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Prince Edward Island’s Progressive Conservative government tabled a $3.2-billion budget Thursday with a projected deficit of $85-million.

Finance Minister Jill Burridge’s operating budget includes $140-million in new spending, with an emphasis on health and housing, and projects a $152-million increase in revenue.

Last year, the government budgeted a total of $3.09-billion in spending with a $97.6-million deficit and $2.99-billion in revenues.

Burridge said Islanders are struggling to obtain health care and housing, and the government has to help them.

“We need to make health care available to everyone. It must be timely. It must be effective. We need to make it affordable to live in Prince Edward Island,” she told the legislature. “We need to protect our way of life for generations to come.”

The biggest spending increase comes in health, with the government setting aside a total of $963.8-million for Health P.E.I., the province’s health authority. It has budgeted $9.9-million for the University of Prince Edward Island’s planned medical school and $58-million for primary care.

The government also plans to spend $25.8-million for patient medical homes and $6.2-million to improve recruitment of health-care professionals.

P.E.I. has budgeted $72.7-million for housing, including $10-million toward a community housing expansion program, Burridge said.

“To start, we will help Islanders most in need by investing $6.9-million to continue providing emergency shelter supports, outreach services, and residential support services in transitional and supportive housing,” Burridge said.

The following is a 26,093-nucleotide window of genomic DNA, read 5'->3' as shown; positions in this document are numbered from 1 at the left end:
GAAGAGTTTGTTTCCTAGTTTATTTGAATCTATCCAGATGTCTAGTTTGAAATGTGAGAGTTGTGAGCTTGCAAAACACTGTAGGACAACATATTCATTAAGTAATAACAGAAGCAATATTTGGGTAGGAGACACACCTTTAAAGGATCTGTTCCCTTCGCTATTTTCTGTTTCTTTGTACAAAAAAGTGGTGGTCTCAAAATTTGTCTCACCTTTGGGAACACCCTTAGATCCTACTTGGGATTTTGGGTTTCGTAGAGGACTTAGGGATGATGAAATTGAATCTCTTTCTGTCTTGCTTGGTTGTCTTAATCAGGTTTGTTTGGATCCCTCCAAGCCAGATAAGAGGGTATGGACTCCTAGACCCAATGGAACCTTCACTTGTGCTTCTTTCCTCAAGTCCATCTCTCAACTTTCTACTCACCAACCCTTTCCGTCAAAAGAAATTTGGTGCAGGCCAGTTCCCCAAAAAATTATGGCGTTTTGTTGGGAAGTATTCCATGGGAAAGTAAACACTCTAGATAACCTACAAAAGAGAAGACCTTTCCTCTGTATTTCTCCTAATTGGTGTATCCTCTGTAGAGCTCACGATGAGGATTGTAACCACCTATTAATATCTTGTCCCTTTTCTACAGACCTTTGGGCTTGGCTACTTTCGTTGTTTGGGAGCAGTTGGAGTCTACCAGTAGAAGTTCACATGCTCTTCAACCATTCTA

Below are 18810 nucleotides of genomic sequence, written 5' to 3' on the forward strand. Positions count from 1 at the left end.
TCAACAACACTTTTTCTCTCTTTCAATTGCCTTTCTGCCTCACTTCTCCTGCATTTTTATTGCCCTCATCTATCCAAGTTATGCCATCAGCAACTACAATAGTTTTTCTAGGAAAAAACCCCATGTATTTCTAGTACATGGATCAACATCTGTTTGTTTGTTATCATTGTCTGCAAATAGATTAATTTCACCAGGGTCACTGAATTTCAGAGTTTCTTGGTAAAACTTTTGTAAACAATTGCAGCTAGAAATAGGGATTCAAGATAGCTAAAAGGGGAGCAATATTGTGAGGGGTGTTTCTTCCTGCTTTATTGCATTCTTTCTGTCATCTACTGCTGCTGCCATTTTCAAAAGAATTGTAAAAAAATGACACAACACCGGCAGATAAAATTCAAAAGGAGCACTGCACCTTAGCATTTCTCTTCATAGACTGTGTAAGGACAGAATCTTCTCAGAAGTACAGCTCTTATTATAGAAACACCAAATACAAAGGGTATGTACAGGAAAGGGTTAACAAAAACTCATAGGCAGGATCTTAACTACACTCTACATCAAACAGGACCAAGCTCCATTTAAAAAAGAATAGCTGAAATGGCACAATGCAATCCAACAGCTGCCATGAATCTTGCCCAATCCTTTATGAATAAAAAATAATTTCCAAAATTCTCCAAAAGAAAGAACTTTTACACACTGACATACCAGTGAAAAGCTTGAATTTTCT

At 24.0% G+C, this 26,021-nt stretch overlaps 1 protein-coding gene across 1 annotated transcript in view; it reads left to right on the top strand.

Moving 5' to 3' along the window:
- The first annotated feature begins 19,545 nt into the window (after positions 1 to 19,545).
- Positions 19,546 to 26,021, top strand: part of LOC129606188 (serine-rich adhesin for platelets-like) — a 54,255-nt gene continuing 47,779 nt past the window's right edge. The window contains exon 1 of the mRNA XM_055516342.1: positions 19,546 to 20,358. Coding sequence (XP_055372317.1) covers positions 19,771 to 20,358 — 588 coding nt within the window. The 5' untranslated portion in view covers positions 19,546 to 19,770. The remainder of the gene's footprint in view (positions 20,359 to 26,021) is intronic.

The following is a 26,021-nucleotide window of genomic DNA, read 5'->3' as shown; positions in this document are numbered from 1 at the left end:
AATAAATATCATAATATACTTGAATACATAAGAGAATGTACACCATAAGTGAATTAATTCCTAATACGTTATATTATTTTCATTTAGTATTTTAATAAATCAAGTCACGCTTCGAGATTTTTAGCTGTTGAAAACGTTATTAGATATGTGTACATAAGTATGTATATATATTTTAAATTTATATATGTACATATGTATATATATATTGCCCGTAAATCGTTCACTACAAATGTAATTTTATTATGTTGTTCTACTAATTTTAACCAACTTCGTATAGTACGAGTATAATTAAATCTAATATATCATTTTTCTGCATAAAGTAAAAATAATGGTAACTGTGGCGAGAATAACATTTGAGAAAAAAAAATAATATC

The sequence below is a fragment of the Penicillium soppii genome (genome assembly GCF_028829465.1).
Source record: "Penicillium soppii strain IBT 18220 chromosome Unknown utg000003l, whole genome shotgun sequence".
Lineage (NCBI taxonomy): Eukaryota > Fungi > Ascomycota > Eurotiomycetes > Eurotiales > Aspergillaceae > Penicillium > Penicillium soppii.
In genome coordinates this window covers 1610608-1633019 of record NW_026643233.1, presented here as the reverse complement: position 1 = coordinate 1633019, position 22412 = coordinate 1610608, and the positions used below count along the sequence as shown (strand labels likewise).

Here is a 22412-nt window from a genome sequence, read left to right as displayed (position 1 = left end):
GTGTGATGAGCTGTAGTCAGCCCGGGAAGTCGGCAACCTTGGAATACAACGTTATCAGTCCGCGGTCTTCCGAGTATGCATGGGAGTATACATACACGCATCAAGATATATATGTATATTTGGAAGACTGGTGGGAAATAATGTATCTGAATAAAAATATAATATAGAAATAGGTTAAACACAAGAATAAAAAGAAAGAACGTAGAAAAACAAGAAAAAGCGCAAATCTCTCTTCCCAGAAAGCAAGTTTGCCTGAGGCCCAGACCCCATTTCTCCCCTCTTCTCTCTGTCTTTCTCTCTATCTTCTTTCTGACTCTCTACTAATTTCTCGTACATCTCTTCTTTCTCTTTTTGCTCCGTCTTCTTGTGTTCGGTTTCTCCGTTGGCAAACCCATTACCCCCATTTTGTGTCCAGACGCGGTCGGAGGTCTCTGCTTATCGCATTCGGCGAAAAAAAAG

She said this budget includes nearly $15-million in tax cuts, with the basic personal exemption increasing from $13,500 to $14,250.

The government has set aside about $1-million for the school lunch program, and plans to spend $4.3-million toward the $10-a-day child-care program.

Peter Bevan-Baker, Green member of legislature and Third Party critic for finance, said the government still seems unable to deal with people’s fundamental needs even after five years in power.

He pointed to the nearly $1-billion set aside for health care, noting it’s a third of the provincial budget.

“It is not spent in the most effective and efficient manner to bring proper health care to Islanders,” he said.

“Health-care delivery on P.E.I. is continuously undercut by the politicians — the premier, principally — who make decisions for political ends, rather than providing islanders with the best health-care system possible.”

He said it was worrying that the government doesn’t have a comprehensive strategy for climate change.

“Heat pumps are great, but heat pumps alone are not going to solve the climate crisis or prepare us for all of the impacts of the climate emergency, which are many and varied and increasing in their frequency and ferocity from one year to the next.”

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